Stephen Harper's Conservative Party of Canada is about to move from the government benches to the opposition – and for this, they have only themselves to blame. Their election campaign, and Mr. Harper's style of government, did keep the Conservative base firm. The party held on to one third of the nation's voters. But Mr. Harper's approach also succeeded in motivating the other two-thirds of the electorate to badly want to defeat him, and to coalesce around the best alternative. The result is the election of a Liberal majority government, led by Justin Trudeau.
Mr. Trudeau had the advantage of running against a tired party and a leader who had been in office for nearly a decade – but so did Tom Mulcair and the New Democratic Party. Mr. Trudeau cannily allowed his opponents to lower expectations about him, and then out-campaigned two party leaders who spent millions of dollars on advertising that sought to portray them as more experienced and better suited to the job of prime minister.
His optimism and openness, combined with solid performances in multiple debates, undid the Conservatives' strategy of presenting the Liberal leader as "just not ready." It may yet prove to be true in government, but it was not on the campaign trail. The Liberal platform also successfully countered the Conservatives' fearful message that voting for anyone other than the incumbents meant putting the economy at risk. The Liberals similarly outflanked an NDP that chose to sell itself as closer on the fiscal spectrum to Mr. Harper. In the end, the NDP ended up seeing much of its vote shift massively and suddenly to the Liberals in Quebec and Ontario. Voters went to the party that could knock off Mr. Harper.
The extra-long election campaign, running for 11 weeks, ended up benefitting Mr. Trudeau, giving him time to counter the charge of being unable and unready. But the real winners of this long election campaign were Canadians. They had ample opportunity to consider and reconsider their votes, and make an informed choice. Elections should always be this long.
As a campaigner, Mr. Trudeau has exceeded expectations. Can he do the same as prime minister? How capable will the Liberals be in office? And what of Mr. Trudeau's MPs? Will he, as promised, run a less centralized, top-down government than Mr. Harper?
Mr. Trudeau rides into 24 Sussex on a promise to run modest deficits for three years, and to spend the extra money building infrastructure. He plans to raise taxes on incomes of more than $200,000 so he can lower them on the middle class tax bracket, which covers income between $44,701 and $89,401. He wants to create a child benefit that will give $2,500 a year to the average family of four.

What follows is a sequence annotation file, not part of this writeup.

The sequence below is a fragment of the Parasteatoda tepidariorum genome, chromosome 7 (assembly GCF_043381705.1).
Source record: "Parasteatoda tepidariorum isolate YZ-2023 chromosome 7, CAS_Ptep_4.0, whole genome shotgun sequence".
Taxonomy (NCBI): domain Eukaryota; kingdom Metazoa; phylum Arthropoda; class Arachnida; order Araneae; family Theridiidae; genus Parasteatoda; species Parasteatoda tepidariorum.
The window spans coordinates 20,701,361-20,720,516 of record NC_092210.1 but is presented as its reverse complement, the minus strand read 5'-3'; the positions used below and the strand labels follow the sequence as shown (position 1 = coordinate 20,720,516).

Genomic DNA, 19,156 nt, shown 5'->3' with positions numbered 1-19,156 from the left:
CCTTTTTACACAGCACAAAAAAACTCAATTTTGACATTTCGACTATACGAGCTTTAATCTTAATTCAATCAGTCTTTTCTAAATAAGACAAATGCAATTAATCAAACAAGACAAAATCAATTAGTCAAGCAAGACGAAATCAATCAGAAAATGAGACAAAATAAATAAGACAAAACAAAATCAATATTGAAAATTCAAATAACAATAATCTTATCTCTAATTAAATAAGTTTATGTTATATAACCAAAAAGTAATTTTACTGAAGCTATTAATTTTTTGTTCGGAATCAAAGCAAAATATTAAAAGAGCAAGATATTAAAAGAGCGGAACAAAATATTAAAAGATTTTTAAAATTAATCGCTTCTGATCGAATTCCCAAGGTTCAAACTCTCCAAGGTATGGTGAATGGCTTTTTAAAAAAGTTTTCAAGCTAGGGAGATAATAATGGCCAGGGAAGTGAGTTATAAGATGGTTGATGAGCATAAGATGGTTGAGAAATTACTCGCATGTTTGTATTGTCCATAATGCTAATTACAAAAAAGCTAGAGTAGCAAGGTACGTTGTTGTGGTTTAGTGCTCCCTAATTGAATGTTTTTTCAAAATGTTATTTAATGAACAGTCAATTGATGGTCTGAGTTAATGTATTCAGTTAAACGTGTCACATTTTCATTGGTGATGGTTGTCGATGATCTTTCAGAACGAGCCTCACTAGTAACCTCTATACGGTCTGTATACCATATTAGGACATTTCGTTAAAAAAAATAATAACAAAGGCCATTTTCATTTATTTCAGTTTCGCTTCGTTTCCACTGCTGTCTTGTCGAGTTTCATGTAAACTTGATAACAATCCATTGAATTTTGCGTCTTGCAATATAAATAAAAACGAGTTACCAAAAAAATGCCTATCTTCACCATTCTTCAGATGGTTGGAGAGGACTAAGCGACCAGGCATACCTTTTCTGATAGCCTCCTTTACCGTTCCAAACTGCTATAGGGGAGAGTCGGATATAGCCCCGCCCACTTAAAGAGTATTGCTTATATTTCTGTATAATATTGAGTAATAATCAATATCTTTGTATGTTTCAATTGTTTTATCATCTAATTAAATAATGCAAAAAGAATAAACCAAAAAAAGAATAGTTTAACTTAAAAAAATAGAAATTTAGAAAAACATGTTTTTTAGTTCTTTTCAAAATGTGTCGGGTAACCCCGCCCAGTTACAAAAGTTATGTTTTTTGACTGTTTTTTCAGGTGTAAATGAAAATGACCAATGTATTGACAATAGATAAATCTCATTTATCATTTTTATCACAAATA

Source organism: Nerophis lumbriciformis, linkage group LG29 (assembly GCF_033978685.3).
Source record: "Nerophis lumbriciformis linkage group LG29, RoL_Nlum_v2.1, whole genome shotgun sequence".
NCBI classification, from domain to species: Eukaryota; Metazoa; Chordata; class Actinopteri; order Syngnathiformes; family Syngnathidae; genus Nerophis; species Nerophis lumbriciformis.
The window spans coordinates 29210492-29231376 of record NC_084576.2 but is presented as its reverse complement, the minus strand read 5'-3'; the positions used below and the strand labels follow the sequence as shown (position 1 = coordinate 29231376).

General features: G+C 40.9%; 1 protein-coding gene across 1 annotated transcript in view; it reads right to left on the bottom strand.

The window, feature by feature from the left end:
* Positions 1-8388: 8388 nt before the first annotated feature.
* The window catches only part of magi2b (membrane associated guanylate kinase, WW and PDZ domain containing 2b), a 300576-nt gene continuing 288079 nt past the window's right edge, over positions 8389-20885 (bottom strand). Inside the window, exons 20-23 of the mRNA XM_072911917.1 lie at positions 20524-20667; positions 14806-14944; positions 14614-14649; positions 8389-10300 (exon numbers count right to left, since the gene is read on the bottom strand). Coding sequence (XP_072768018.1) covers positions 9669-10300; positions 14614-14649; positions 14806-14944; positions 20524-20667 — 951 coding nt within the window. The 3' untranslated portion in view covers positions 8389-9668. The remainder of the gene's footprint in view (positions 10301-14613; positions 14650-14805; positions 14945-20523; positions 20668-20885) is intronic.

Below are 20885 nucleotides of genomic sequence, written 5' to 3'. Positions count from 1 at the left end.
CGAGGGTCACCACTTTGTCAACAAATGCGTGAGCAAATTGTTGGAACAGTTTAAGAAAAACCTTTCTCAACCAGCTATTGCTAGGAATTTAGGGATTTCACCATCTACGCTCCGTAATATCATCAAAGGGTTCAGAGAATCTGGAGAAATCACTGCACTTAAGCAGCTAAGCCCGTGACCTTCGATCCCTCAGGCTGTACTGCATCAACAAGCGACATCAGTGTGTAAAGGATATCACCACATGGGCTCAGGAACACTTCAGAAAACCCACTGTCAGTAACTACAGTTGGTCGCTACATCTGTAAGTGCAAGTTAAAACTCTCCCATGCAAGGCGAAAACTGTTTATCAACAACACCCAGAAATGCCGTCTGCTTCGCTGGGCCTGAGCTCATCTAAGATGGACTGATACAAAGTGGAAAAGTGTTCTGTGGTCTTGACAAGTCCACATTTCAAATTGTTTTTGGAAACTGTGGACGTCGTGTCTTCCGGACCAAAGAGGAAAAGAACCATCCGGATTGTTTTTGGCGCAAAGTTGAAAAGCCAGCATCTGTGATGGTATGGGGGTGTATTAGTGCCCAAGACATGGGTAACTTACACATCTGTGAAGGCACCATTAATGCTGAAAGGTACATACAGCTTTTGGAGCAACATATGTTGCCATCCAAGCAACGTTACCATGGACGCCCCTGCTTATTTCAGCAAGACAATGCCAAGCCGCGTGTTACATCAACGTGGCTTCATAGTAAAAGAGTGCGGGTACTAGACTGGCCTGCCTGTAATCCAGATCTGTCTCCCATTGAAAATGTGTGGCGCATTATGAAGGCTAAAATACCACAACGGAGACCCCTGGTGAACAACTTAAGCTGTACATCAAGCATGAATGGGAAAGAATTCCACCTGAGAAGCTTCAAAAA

He wants to set national targets on carbon emissions. He plans to negotiate a new health accord with the provinces. He'll introduce right-to-die legislation, legalize marijuana, and reform Senate nominations and the way we vote in federal elections. He wants a better relationship with Canada's First Nations.
Mr. Trudeau is inheriting a weak economy while entertaining big domestic ambitions – ambitions that wouldn't be easy to manage even for an experienced leader. The Liberal plan to run modest deficits of less than $10 billion a year over the next couple of years will not break the bank, and the reaction of economists ranges from support to indifference.
But the challenge will be deploying that extra spending intelligently and without political inference. Otherwise, a plan to build productivity-enhancing infrastructure risks turning into a multi-billion dollar, pork-barrelling boondoggle. This country has a long history of wise public investments – and an equally long tally of taxpayer dollars diverted to projects that never should have seen the light of day.
Mr. Trudeau has resurrected his party, and then some. In 2011, there was talk of the NDP swallowing the broken Liberals. On Monday, the Liberals ate the NDP's vote. For his part, Mr. Mulcair campaigned honourably, and he long ago proved himself to be an excellent leader of the opposition. His party's downfall was in part due to the niqab issue in Quebec, and it was brave of Mr. Mulcair to stick to his principles. But even without that, it is unlikely the NDP could have led from post-to-post. They were not ready to form a government.
As for Mr. Harper, his time is over. The party he leaves behind, despite holding nearly one-third of the seats in the House of Commons, holds limited appeal beyond its existing minority of voters. It needs to reconsider its foundations, and rebuild from the ground up. The Tory brand is still strong on fiscal matters and the economy, but Mr. Harper ultimately undid himself and his party with contempt for Parliament, his disdain for government accountability and his decision to make the niqab into an election issue. The Conservative search for wedge issues ended up driving away more voters than it attracted.